By Onochie Anibeze

I once read a book on journalism which warns that one may not be objective if one pretends not to have biases or sentiments on issues or towards some people.

The book teaches that it is better to note your sentiments and try to check them while analysing issues lest your biases make you subjective.

I have recalled this because of the sentiments many Nigerians expressed on the 2013 Glo-Caf Awards where Yaya Toure of Ivory Coast beat our Mikel Obi to the Best Player Award.

Nigerians hardly accept defeat. How many politicians have ever congratulated their opponents after winners emerged in elections? It rarely happens in Nigeria. They head for the court, all of them.

In football, they rarely admit superiority of opponents. If it is not Sani Kaita (remember that infamous Kong Fu in the 2010 World Cup) or a defender it is the coach. If it is not the coach, it is the federation. Nobody admits the superiority of opponents and plan to up our game, not only by better preparation but also organising a better league that could produce quality players who can win us matches at international levels including the World Cup.

I’m disappointed by the way many Nigerians raised eyebrows over the failure of Mikel Obi to emerge Africa’s Best Player. If we could set aside sentiments how would one score Mikel more than Toure?

Emma Okocha, the elder brother of Jay Jay Okocha who also played great football, said that what remained confusing were the criteria used in scoring players.

“Is it individual performance, team performance and laurels won?” Okocha said in an interview with us shortly after the awards in Eko Hotel Thursday night.

I think that Okocha’s question was pertinent but it is the same with Fifa. Fifa has not announced any criteria for their World Footballer Of The Year Awards but we know it is more about the individual performance of players heavily boosted by the class of their clubs especially when such clubs are contenders in continental diadems.

Players enjoy great rating when they play in the continents but it is not about winning laurels. To play for a team that wins laurels could help but it is not about winning laurels. Victor Ikpeba was absolutely sensational in Monaco when he won the award in 1979 but Monaco did not win the Champions League.

He was scoring great goals and was even nominated for World Footballer of the year awards. Didn’t Yekini and Kanu win these awards? Ronaldo was voted the best player in the world for the 2013 season. Did Real Madrid win the Champions League? I point this out because Nigerians have argued that Mikel won the Nations Cup with Nigeria and that he was in the team that qualified Nigeria for the World Cup. What did Argentina and Portugal win in those years Messi and Ronaldo won the awards?

Former Green Eagles captain Segun Odegbami brilliantly compared Toure and Mikel and rated Toure miles ahead. Toure defends, creates chances and scores. When he is not playing, Odegbami said, Man City misses him. One cannot say same of Mikel, Odegbami says of the Nigerian who has played about 301 matches (Odegbami mistakenly wrote 400) for Chelsea as a midfielder and has only four goals to tell his story.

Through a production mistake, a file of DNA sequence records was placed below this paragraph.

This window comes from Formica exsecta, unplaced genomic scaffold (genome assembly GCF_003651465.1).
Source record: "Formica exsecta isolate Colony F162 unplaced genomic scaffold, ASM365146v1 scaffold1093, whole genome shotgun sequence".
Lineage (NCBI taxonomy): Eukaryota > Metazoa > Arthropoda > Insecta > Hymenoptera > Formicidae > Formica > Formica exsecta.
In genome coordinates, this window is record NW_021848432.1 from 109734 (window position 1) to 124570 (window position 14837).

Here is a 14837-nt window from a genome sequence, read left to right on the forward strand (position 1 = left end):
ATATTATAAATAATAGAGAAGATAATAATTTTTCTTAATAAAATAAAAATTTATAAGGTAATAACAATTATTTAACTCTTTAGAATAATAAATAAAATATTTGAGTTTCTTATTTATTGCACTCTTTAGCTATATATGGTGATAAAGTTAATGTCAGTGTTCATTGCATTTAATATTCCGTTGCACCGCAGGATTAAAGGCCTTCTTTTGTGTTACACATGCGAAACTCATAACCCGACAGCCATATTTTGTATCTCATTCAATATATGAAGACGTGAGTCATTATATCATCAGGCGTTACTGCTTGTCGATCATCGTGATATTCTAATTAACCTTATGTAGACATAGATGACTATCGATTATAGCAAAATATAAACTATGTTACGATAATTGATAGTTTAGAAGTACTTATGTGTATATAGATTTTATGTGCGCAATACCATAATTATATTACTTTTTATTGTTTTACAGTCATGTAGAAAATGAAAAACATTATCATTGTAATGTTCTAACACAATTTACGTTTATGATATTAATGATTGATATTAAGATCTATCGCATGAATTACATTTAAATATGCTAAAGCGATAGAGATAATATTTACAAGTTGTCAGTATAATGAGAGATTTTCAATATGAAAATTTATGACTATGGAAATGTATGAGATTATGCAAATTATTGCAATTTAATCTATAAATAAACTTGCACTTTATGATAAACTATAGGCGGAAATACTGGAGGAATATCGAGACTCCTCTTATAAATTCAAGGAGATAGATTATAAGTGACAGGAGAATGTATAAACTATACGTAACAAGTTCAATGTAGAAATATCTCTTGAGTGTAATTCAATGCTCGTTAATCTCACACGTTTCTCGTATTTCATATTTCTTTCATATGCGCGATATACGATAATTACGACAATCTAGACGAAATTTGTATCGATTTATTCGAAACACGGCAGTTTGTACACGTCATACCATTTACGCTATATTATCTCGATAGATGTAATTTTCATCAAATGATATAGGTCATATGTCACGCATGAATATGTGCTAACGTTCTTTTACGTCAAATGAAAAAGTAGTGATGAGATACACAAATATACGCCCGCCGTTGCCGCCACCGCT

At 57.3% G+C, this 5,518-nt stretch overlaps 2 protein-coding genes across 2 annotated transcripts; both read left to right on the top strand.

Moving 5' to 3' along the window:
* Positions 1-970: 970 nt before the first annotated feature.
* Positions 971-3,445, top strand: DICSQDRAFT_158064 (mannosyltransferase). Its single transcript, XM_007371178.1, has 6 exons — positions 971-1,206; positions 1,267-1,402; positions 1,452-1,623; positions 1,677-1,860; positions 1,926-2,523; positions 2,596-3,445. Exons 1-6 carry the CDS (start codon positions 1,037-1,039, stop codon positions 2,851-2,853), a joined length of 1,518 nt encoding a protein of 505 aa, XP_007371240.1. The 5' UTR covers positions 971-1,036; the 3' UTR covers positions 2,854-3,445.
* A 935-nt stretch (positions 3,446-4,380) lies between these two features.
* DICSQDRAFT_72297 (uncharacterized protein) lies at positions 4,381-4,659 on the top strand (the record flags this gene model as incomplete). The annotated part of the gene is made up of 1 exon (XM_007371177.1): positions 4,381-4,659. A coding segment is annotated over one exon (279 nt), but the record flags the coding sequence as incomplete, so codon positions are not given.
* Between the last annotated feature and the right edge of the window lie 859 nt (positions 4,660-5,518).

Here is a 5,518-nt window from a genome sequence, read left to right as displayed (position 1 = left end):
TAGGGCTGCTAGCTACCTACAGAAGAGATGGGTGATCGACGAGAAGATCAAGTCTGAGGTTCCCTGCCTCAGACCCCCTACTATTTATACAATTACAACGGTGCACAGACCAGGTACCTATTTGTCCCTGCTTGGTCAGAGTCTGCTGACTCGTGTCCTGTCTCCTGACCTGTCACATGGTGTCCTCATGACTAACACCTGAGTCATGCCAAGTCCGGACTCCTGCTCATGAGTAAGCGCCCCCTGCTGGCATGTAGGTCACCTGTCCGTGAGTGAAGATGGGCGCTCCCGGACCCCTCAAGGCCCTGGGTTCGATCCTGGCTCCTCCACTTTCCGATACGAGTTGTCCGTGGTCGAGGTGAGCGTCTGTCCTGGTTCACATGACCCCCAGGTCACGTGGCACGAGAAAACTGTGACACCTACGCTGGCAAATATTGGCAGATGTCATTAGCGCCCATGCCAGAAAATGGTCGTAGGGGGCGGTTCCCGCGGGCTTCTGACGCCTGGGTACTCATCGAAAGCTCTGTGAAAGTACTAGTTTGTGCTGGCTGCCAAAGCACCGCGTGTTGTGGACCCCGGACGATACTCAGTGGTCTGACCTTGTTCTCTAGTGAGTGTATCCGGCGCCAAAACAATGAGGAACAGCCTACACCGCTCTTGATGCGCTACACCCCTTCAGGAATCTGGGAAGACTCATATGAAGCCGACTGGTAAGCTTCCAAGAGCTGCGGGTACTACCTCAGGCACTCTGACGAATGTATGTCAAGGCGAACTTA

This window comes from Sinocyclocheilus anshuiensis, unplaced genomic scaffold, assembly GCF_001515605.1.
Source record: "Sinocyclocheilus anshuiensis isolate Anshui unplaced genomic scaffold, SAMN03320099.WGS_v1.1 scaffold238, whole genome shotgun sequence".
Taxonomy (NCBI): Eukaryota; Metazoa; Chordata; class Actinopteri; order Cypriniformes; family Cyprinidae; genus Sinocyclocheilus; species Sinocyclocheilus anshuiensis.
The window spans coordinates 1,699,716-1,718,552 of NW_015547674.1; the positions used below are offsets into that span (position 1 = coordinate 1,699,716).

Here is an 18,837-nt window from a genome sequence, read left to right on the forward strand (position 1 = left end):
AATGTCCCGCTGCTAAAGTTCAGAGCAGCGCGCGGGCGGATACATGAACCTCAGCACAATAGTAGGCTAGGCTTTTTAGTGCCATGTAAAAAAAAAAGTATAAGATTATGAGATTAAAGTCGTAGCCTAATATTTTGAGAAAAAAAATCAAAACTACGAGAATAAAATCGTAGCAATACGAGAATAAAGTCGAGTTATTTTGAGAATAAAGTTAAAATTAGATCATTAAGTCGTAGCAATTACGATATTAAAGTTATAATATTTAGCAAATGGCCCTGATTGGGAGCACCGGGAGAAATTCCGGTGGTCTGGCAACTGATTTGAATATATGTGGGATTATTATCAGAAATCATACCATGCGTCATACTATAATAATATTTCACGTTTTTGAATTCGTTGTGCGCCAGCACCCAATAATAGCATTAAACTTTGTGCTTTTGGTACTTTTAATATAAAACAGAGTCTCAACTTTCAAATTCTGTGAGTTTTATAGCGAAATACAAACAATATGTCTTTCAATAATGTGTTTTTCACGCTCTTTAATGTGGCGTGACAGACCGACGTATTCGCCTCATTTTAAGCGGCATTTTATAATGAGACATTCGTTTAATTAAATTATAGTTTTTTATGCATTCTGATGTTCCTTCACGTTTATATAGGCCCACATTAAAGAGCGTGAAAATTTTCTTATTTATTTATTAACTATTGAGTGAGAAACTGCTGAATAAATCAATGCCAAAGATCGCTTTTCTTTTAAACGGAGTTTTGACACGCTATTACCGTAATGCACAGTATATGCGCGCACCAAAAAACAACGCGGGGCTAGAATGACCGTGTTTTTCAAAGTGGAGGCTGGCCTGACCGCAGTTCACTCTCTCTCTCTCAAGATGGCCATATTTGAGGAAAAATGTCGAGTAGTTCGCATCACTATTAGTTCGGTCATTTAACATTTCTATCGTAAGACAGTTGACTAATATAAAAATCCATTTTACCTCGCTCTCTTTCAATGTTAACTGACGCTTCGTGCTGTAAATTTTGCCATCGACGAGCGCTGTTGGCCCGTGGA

I think that Nigerians appreciate the brilliance of Odegbami in his analyses on football matters and I don’t need to say more about this man who also played great football. He did not deserve the abuse unleashed on him by John Shittu, Mikel’s agent who did not only condemn Odegbami points on Mikel but also went on to argue that Odegbami lacked modern football knowledge.

It also smacked of poor knowledge of the game to compare players who played in different generations as Shittu tried to do with Mikel and Odegbami. Style, speed, skills, coaching, character and even culture change with time time. It would be naïve, for example, to compare Ronaldo and Usebio and conclude that one was better than the other.

Odegbami, set aside sentiments and compared the two players professionally and gave it to Toure. I belong to his school on this. And Paul Bassey, in his column last Monday in Vanguard, tried to educate us on how the voting is done and was done for the period in question and one could see that the votes counted. I even now believe more on the credibility of Caf Awards. Those who vote  have sentiments. They could err but the votes count. There’s no rigging. That’s on the CAF Awards.

On our league, what I planned to write has already been well articulated by Harry Iwuala in a special piece he did on the league early this week.

Some of the clubs in our Premier League said that they would boycott registration of their clubs for the new season. Their grudge is on the conditions League Management Company, LMC, set for them to be registered. Many of these conditions are what I have been canvassing for years for our league.

They have to do with playing in television friendly stadia, setting standards with remuneration and contracts of players and coaches, registering the clubs as limited liability businesses and allowing the public to own 30 percent shares, insisting on medicals for players before engaging them etc.

While I may plead with the LMC to exercise restraint on the time line for some of these conditions they must insist on their total compliance in the next one or two seasons. We must set standards for our league to grow. And the way out is to register only those clubs that meet the standards. If only ten clubs meet the standards let them play in the premier league.

That’s the way to ensure quality and to raise our football again. I whole heartedly back the LMC led by Nduka Irabor on these reforms. Nduka should know that the officials who resist positive changes and prefer what my friend Kojo Williams call Alamala league do that for their selfish interests and not for the interest of our football. He must not, therefore, give up. We support the reforms.


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